Now I think the staff are largely to be blamed for this because civil servants in third world countries are seldom the epitome of productivity. Suspecting also that poaching by the natives was bound to worsen an already bad managerial situation, I inquired from a park ranger what the most challenging aspect of his work was. To my surprise, he assured me that poaching was almost non-existent because the locals were very much interested in the conservation and preservation of nature and animal life in the park.
Their major challenge, he said, was the lack of desire by the government to actually manage the parks effectively, whether by hiring more dedicated staff, or by firing the non-challant ones. The consequence of this lack of corrective action is that members of the public are reluctant to visit ensuring that the parks generate little or no revenue – more justification for the government and politicians to further ignore these places. Thus, the locals and park employees remain trapped in the loop; caught up in a system created by governments who have grown too indifferent to actively chart progressive courses for their conservation parks.
To further add insult to this injury, these governments from time to time push for economic development at the detriment of these conservation centers and all they represent. In 2016, the state government of Nigeria’s Cross River State, proposed to build a super highway project which the state governor swore would be the solution to all of the region’s economic problems. Today, the impact of that decision is borne by large swathes of the Cross River National Park; home to the world’s rarest and now critically endangered ape, the Cross River gorilla.
This trend is hardly restricted to Nigeria nor to Africa. In the US, the National Parks Conservation Association and the National Geographic lists adjacent development, poor funding and infrastructures as just some of the top challenges facing its national parks. In North Carolina, Epic Games and Fortnite Studio founder Tim Sweeney has bought 40,000 acres of land to prevent it from being cut down. It seems politicians and the governments across the globe go from not really caring about these parks to not being able to keep their eyes off “empty forests”. Never mind that those forests harbour some of the most precious natural treasures of man.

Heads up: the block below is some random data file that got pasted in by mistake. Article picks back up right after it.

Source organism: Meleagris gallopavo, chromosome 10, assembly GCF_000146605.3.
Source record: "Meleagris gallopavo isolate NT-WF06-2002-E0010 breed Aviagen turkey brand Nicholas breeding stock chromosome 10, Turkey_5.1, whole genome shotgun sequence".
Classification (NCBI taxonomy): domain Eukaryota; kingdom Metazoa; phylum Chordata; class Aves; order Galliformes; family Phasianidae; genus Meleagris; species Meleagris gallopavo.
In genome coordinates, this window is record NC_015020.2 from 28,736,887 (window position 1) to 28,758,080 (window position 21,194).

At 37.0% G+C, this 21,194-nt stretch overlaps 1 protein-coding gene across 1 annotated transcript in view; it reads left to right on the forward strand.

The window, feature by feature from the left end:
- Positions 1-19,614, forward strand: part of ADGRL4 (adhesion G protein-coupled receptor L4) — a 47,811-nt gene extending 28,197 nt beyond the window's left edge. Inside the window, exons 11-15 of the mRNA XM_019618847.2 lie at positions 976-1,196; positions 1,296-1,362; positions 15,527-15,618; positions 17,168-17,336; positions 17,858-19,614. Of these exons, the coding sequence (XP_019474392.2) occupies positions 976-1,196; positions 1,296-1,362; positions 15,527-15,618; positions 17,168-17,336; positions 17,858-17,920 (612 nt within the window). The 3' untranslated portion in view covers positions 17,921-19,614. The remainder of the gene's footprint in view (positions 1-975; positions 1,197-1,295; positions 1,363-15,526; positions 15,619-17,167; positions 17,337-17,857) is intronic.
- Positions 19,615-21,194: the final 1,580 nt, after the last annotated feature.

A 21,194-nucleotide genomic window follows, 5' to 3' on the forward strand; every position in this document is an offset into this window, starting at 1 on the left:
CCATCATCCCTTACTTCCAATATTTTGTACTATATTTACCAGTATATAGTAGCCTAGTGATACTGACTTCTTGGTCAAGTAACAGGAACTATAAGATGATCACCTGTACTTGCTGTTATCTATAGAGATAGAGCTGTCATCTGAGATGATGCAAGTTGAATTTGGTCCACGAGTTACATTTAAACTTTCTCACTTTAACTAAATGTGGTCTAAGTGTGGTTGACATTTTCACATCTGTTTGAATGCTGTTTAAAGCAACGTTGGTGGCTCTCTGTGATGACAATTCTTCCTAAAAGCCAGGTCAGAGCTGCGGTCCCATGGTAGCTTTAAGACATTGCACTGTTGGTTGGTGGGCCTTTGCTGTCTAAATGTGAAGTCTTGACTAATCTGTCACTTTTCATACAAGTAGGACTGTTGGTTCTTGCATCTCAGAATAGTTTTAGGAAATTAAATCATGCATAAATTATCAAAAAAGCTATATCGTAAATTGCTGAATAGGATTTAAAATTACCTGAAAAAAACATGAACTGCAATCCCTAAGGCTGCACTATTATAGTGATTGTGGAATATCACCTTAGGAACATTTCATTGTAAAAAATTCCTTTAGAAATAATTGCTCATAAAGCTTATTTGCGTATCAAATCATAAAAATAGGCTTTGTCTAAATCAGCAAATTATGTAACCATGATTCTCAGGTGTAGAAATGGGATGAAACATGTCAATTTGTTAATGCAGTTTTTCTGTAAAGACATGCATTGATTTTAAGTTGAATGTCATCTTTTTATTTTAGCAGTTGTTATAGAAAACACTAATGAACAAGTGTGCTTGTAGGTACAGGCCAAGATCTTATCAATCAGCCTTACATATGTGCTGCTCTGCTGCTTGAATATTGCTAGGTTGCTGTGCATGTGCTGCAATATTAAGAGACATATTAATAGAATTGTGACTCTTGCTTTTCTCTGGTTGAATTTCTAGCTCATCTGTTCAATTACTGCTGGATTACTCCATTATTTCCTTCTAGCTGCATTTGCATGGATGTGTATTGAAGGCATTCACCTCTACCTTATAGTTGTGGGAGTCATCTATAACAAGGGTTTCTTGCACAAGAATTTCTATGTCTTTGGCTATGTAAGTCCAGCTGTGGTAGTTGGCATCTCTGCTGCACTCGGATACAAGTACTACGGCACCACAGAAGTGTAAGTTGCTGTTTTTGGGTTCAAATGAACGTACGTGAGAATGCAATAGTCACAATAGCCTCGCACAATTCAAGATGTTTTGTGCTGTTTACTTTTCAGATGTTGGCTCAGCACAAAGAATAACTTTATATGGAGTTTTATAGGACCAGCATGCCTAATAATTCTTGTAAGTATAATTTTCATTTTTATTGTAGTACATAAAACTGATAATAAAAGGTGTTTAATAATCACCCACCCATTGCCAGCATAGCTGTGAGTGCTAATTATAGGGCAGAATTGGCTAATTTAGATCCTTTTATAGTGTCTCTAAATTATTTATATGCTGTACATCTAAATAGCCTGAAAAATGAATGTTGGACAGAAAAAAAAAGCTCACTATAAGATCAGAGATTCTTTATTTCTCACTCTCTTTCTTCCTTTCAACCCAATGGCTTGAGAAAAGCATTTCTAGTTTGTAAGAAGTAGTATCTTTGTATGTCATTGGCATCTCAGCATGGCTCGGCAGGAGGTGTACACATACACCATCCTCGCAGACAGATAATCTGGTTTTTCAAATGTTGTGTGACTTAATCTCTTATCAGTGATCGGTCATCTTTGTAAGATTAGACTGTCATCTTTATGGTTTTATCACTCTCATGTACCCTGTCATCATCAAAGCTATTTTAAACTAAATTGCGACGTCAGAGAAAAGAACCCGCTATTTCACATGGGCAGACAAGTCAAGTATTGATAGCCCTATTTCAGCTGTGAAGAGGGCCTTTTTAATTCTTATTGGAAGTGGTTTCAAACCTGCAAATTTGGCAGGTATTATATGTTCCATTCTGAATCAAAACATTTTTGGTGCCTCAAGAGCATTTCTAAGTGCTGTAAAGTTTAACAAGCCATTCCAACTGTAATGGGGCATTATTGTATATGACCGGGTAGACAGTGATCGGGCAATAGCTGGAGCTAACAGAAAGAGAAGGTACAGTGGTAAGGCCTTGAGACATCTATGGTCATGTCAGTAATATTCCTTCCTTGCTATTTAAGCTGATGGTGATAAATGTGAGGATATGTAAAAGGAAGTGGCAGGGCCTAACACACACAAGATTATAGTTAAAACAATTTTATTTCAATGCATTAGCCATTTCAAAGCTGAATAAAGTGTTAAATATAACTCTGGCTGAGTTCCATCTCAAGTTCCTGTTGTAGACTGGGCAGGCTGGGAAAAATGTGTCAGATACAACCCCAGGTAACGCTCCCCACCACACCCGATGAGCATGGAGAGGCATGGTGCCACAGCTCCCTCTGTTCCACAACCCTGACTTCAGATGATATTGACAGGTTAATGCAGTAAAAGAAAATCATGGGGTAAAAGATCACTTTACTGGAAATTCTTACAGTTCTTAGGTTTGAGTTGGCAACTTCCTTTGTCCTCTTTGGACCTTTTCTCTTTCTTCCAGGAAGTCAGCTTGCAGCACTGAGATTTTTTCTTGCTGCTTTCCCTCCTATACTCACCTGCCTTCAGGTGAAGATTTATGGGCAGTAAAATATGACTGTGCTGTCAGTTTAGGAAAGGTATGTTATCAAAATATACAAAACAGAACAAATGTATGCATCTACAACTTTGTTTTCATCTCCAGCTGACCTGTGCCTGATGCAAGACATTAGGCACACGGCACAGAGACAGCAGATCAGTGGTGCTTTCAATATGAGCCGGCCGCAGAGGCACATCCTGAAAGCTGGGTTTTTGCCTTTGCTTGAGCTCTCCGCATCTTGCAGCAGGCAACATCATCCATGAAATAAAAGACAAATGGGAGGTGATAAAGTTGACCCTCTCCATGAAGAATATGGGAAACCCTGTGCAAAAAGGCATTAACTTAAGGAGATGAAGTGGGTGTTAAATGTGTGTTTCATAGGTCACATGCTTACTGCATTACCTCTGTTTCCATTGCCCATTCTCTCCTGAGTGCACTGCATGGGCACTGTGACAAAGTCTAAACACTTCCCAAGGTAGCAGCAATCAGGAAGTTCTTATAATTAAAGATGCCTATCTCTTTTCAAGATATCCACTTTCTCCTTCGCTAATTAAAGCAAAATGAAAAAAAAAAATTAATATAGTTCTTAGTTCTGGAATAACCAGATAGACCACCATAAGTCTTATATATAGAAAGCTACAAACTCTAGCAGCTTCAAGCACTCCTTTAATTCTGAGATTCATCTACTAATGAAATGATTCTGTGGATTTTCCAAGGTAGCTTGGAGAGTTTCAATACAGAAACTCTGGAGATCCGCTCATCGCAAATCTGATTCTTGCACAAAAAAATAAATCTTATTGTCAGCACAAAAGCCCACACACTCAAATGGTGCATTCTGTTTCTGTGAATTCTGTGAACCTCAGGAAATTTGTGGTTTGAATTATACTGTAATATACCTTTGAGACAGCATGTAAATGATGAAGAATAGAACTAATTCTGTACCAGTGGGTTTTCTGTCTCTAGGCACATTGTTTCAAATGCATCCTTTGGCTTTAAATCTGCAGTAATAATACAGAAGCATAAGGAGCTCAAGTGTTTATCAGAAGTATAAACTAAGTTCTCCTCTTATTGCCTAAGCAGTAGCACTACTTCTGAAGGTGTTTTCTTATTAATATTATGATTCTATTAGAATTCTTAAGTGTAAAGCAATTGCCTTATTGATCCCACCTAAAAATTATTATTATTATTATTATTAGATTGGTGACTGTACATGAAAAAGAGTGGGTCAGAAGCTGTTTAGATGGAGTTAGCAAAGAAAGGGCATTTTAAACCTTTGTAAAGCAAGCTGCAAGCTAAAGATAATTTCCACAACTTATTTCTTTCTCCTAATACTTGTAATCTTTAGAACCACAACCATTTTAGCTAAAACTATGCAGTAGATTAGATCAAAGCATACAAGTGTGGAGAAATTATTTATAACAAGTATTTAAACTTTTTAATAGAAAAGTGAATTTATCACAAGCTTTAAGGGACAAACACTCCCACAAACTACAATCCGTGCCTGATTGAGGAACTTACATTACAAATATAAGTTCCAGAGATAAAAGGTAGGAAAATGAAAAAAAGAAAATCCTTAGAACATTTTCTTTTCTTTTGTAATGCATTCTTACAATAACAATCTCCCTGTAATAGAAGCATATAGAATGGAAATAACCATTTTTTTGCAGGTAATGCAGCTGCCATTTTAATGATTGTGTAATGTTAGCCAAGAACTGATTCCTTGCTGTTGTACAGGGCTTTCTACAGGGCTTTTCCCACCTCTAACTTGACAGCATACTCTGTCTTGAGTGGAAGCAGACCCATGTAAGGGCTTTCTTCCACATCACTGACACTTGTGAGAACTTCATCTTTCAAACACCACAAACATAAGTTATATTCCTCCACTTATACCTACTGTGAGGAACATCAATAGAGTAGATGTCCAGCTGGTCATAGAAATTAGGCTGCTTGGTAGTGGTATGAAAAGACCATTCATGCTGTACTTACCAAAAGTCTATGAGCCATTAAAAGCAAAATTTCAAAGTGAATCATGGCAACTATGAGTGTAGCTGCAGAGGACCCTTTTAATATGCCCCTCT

In the sustainability movement, it is often easy to get trapped in the ‘eco’ chamber. Here, the extent of our activism often reaches only to what we see online. When we go farther, we only harp on the personal habits of individuals and buying habits. In all these, we sometimes forget that there is actually a world beyond our “virtual reality”, waiting to be explored and depending on us to be protected.
My trip to Kainji brought home two things in this regard: by direct contact with the animals and nature in the national park, I was shown once again the multi-facets of our world that is worth fighting for; and by keeping up the fight for conservation, regardless of what might have already been destroyed, there is a lot more that can still be saved.
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Images via Unsplash.